#288 (permalink)  
 
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Probably not relevant, but this airframe sustained a bit of flap damage back in 2002.

http://www.fss.aero/accident-reports...2-07-09-UK.pdf
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Old 24th Mar 2015, 19:48
  #289 (permalink)  
 
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An Australian journalist in London says that one of the school kids had lost/misplaced their passport and that at one point there was concern that they would not make the flight.

Potentially a cause of delay?
International Spanish TV news are saying that one German student had forgotten their travel documents (could be either ID or passport), which were brought to Barcelona airport by the student accommodation providor and that allowed the student group to board the aircraft.
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Old 24th Mar 2015, 19:50
  #290 (permalink)  
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This is more of a sign how bad a magazine "Der Spiegel" has become. They just cannot imagine that such an accident and the loss of colleagues you possibly personally know can make you unfit to fly.

I have written to "Der Spiegel" and asked them to substantiate their claim or to drop this wild speculation.
This was probably me misinterpreting the news: It seems the crews were debating whether they were fit to fly, not the aircraft. Lost in translation. My bad.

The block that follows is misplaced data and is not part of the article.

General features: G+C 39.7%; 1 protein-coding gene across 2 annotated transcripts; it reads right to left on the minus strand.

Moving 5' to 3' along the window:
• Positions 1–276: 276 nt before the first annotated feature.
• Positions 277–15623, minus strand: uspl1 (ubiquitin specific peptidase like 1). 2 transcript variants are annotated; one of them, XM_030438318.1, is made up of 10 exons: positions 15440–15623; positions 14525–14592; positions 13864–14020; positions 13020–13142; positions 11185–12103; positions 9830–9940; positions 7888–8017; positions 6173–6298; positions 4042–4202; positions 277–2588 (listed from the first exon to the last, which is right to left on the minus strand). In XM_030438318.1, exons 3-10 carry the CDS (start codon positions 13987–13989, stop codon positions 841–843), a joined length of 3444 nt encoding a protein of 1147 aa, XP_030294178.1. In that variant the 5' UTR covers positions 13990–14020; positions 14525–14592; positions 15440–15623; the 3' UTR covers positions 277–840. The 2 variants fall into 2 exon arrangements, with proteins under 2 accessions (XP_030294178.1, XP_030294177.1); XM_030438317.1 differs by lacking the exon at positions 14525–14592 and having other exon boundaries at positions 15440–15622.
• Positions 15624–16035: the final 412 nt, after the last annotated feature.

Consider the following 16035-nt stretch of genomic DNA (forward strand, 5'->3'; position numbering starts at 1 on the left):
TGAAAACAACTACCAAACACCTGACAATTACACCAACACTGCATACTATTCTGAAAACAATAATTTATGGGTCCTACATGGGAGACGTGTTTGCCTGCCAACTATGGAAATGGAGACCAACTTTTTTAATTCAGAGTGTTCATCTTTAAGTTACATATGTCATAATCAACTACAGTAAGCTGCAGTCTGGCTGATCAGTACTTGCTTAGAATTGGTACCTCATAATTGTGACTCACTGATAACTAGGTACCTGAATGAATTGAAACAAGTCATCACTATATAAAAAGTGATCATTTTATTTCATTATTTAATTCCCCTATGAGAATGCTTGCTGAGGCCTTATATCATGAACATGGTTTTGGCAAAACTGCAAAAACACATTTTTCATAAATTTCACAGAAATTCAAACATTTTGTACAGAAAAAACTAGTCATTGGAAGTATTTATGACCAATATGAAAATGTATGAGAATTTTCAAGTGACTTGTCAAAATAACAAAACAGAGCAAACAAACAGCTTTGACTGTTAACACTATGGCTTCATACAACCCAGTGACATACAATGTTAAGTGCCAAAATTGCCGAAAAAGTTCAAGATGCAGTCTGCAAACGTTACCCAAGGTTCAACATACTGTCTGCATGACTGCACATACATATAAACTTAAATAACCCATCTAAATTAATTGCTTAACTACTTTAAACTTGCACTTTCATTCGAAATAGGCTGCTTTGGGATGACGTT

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Old 24th Mar 2015, 19:53
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An explosive decompression would be more in line with a lower ROD as well as with the theory of the crew being unconscious until impact.

Pure speculation, but I would incline to the theory of an uncontained structural damage leading to sudden decompression and to the crew to initiate an emergency descent (with a lower rate due to the need to not increase speed) having made the initial procedures, but failing to fine tune them, due to having lost consciousness.

Thence the lack of communication with ATC...
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Old 24th Mar 2015, 19:57
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Originally Posted by BeT View Post
GWI 18G

D-AIPX

ex-DLH airframe.
Well, what did you expect, it s all DLH in Germany, except Air Berlin.
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Old 24th Mar 2015, 20:03
  #293 (permalink)  
 
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Well, what did you expect, it s all DLH in Germany, except Air Berlin.
And TUI, Condor, Germania...
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Old 24th Mar 2015, 20:03
  #294 (permalink)  
 
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if you had a depressurisation, an engine failure, a cabin fire or
say a windscreen blown out (is that poss?) a high level birdstrike into the
windscreen (how likely could that be?) would you still stay on track and descend into the mountains?
Different type of aircraft, of course, and an unlikely scenario, but what about the British Airways flight that had a windscreen failure, leading the pilot to be sucked halfway out of the aircraft? Rapid depressurization, a very cold and presumably very busy co-pilot, and everything blowing around the cockpit. In such an event, it would seem that the co-pilot's O2 mask could easily become damaged or dislodged.
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Old 24th Mar 2015, 20:08
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There is no passport control flying between BCN and DUS
So like a UK domestic flight? ID still needed which is likely to be a passport, national identity card or driving license.

In which case a pax with missing ID might be a problem, albeit solvable.
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Old 24th Mar 2015, 20:17